It is harder to build trust in diverse cultures. Over the past decade, we have understood that our social skills are inadequate to the sort of multifaceted society we are living in. Thus, declining interpersonal trust has developed.
Distrust is a tumor eating away in our society. It amplifies hatred, suffocates cooperation, and fuels conspiracy thinking. So, the question is, how do you build trust?
Within organizations, trust is generally built by leaders who create environments that inspire people to behave with integrity, competence, and generosity.
That’s not just a matter of character, but of having the right practical skills — knowing what to do in difficult situations to make people feel respected and safe.
Here are some practices leaders have used in their companies to build trust:
Assume brilliance: the more you monitor your employee’s behavior, the more distrustful they will become. Leaders who trust their employees may tell them what to do, but they let them manage their responsibilities in their way.
In the 1980s, Hewlett-Packard allowed engineers to take equipment, a home without a lot of formal paperwork. Because they had the confidence that the supplies would be returned.
Be more human: People over 45 were raised to separate their personal lives from professionals. This difference is less recognized by younger generations. Who wants to bring their whole selves to work? Sharing personal matters with colleagues can establish new levels of emotional rapport. Even negotiations who spend time chatting about non-work stuff before a have reported feeling more cooperative and willing to share more information.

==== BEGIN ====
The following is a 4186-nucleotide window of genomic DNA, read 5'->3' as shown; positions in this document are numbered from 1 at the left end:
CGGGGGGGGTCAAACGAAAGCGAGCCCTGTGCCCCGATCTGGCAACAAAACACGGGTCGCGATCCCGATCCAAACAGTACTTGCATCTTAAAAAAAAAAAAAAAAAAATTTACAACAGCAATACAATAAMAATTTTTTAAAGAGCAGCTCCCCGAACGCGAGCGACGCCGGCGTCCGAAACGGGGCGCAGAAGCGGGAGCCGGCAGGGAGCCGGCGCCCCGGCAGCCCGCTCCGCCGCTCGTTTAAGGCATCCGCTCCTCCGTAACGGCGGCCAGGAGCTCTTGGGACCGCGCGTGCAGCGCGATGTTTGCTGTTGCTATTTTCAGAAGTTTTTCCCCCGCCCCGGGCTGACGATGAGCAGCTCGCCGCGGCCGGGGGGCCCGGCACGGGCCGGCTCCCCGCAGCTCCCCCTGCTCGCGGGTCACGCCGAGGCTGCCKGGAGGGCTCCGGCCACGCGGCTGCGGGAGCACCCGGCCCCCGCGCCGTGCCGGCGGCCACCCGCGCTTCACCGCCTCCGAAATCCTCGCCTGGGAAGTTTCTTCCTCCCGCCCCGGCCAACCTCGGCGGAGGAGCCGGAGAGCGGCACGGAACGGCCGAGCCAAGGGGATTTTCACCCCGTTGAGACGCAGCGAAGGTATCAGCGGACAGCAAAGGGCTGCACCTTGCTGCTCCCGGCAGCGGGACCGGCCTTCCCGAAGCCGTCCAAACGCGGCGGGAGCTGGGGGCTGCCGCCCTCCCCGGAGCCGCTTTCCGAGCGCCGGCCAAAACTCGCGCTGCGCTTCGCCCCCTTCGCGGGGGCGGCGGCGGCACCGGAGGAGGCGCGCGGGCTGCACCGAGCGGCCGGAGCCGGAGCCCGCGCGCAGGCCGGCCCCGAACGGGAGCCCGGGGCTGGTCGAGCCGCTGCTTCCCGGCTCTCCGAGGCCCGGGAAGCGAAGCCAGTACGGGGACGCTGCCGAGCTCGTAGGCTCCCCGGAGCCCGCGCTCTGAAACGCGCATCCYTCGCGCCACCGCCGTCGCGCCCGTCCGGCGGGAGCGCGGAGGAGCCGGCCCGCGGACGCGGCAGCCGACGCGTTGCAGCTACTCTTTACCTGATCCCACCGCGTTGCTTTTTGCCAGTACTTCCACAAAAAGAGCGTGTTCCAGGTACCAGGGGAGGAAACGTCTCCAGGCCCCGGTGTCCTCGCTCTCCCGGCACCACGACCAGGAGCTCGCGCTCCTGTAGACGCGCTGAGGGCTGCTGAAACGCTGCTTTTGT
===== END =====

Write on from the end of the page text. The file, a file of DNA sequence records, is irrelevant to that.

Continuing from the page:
No back-channel disapprovals: Many organizations have become snake pits of distrust because leaders have permitted some in the community to convict others online, without ever sitting in a room and talking it out. Once this behavior becomes suitable, the toughest people in the organization take over, and everyone else cowers.
Discourage groups: A team that has divided into different subgroups is bound to become a team in which distrust booms. Blend people up so they don’t divide into groups.
Acknowledge errors: Screw-ups are, paradoxically, opportunities to build trust, so long as you admit error and are clear about what you’ve learned and what you’re doing to change things.
Ask people, don’t assume: As one research by the University of Texas at Arlington, US, has shown, we’re not always very good at understanding what’s going on in other people’s minds. People who feel invisible and misheard will not trust you. The only solution is to regularly ask people what they are thinking and what problems they are facing. Often, we send social signals that are too delicate to be received. Be explicit.
The power to Giveaway power: In periods when distrust is high, hierarchies of power are generally suspect. Leaders earn trust by spreading authority through the ranks. In his book The Power of Giving Away Power, Matthew Barzun contrasts pyramid hierarchical structures with constellation structures. In which power is dispersed. The former encourages a competitive win-lose mindset, he writes, while constellation structures encourage cooperation.
Don’t overvalue transparency: There is a common perception that people will trust you if you make your organization’s operations more visible to strangers. This is mostly false.
Maximum possible openness: Screw-ups are, illogically, opportunities to build trust, so long as you confess error and are clear about what you’ve learned and what you’re doing to change. Wealthy times can challenge trust if leaders groom and self-promoter. This type of behavior looks selfish — and thus trust-destroying.
Acknowledge social ignorance: The fact is, as research by William Ickes at the University of Texas at Arlington has shown, we’re not always so good at empathetic what’s going on in other people’s minds. People who feel mis-seen and misheard will not trust you. The only solution is to regularly ask people.
Reply distrust with trust: People who have learned to be distrusting will struggle with your friends because they assume you will ultimately betray them. If you keep showing up for them after they have rejected you, it will finally change their lives.